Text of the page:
chicken porchetta

The chickens sold at Gambrel aren’t your standard birds—Marin Sun Farms crosses them with Cornish game hens, which gives the chicken stronger flavor because of the more variable diet. They’re available whole or in quarters or breasts. For a more festive approach to a bird that may seem too ordinary, Ben suggests trying a classic Italian preparation like Chicken Porchetta. For the version he makes in the shop, he removes the bones from a four- to five-pound chicken, seasons and pounds out the meat and then rolls it around in a mix of sage, ginger, garlic and white pepper pork sausage. A half chicken will serve two people; a whole chicken will satisfy four. And if you have leftovers, Ben says Chicken Porchetta makes delicious sandwiches for a next-day meal. Price: $15 per pound

still feeling loyal to turkey?

If a frozen bird from the grocery store is your fall-back approach, consider buying a whole fresh turkey instead. Ben says fresh turkeys retain more moisture, so even a small shift in tradition can add flavor at your table. Gambrel’s turkeys come from Diestel Turkey Ranch in Sonora. Price: $4.50 per pound

ben’s final advice

If you’re planning to shop at a specialty store, make sure to order ahead to guarantee the Thanksgiving bird of your choice.

Location: 810 Main Street, Redwood City

Phone: 650.260.2622

make it


Serves 2


  • 1 cup risotto rice
  • ¼ cup diced onion
  • ¼ cup sliced oyster mushrooms
  • 2 minced garlic cloves
  • 2 cups chicken stock
  • 2 Tbl extra virgin olive oil
  • 1 Tbl fresh chopped thyme
  • ½ cup grated Parmesan cheese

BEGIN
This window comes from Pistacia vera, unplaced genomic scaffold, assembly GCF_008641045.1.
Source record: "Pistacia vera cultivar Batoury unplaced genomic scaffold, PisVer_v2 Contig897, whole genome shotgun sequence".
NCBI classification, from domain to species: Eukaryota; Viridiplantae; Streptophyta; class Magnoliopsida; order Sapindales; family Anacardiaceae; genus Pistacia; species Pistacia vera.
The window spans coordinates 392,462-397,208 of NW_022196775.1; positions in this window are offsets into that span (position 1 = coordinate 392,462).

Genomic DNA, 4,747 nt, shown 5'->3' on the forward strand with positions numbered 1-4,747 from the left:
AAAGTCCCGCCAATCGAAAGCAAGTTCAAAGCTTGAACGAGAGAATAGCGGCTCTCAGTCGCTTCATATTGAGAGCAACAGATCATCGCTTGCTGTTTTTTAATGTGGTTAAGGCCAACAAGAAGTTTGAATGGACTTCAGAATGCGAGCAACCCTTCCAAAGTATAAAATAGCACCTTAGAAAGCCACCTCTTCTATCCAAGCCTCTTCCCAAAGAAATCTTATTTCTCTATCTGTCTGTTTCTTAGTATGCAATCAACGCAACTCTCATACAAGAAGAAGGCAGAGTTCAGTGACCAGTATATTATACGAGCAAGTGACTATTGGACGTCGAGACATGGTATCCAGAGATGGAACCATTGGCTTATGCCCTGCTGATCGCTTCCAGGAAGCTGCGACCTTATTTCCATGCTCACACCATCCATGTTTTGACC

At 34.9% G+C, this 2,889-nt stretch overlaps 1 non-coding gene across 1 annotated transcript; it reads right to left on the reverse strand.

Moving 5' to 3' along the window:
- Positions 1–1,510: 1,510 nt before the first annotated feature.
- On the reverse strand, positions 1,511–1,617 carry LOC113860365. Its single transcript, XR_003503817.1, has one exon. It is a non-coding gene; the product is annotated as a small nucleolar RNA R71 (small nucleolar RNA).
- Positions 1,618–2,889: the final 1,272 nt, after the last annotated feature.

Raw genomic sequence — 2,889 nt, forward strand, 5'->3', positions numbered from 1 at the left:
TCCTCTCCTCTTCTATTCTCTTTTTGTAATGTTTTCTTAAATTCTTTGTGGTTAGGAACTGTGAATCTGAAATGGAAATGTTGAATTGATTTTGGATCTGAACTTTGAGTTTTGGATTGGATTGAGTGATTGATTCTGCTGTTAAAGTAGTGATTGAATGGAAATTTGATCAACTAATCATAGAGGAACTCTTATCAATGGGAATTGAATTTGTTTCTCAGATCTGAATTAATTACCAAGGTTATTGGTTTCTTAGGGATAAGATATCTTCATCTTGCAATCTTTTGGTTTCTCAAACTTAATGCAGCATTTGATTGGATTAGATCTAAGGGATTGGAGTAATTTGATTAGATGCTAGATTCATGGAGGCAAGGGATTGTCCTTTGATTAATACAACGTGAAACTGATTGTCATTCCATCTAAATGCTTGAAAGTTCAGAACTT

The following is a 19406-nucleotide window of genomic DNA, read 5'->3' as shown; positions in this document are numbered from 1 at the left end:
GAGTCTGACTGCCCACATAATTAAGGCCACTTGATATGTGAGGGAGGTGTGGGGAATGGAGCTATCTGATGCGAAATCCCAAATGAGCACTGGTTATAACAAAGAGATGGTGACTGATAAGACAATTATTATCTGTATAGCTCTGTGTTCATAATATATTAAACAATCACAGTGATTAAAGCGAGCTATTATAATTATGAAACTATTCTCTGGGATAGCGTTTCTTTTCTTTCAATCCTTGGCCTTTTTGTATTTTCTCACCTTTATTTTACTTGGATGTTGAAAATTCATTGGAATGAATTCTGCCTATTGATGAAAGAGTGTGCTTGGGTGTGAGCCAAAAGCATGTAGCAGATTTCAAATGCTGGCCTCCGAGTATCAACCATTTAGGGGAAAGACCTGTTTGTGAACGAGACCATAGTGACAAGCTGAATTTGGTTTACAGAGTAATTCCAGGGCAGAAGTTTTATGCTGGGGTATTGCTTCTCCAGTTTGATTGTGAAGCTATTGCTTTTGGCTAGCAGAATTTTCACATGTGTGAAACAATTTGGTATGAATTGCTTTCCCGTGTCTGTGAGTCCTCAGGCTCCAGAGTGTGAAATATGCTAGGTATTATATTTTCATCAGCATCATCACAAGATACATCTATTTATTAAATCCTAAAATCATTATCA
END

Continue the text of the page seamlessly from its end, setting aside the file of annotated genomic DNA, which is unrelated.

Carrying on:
• 1 beaten egg


  • 2 semi-boneless quail
  • 2 slices prosciutto
  • 2 Tbl extra virgin olive oil
  • salt and pepper


  • 2 Tbl minced shallot
  • 1 tsp minced garlic
  • ½ cup sliced oyster mushrooms
  • 1 tsp minced thyme
  • ¼ cup red wine


• Warm extra virgin olive oil in
small saucepan.

• Saute onion until translucent, add mushroom and garlic and cook until soft (~2 minutes).

• Stir in risotto rice, making sure all of the rice gets exposed to oils in the pan.

• Add half the chicken stock and reduce heat to a low simmer. Stir occasionally until liquid is just about evaporated, then add remaining stock and reduce until creamy.

• Turn off the heat and spread risotto out on a tray to cool. Once cooled, fold in cheese and egg and set aside.


• Preheat oven to 400F.

• Open up the cavity between the legs of the quail and insert about ¼  cup of stuffing at a time until the quail is fat and plump but not overflowing.

• Season outside of quail with salt and pepper.

• Lay prosciutto slices out on work surface and place quail breast-side down in the middle of the slice. Fold prosciutto over the back side of the quail, overlapping to create a seam.

• Warm extra virgin olive oil in cast iron pan over medium-high heat until just about to smoke. Add quail breast-side down and sear for 30 seconds.

• Place in oven for 6 minutes, then flip and cook for another 6 minutes.

• Remove quail from pan and let rest on a wire rack for 5 minutes before serving.

• Reserve the cast iron pan, along with any juice from the birds that might be inside.


• While the quails rest, return the cast iron pan to the stove, and place over medium heat.

• Add shallot, garlic and mushroom. Saute until tender.

• Add the thyme and then the wine. Reduce to desired thickness. (Ben usually lets the sauce reduce by about half.)

• Serve over quail, preferably on
a deep plate.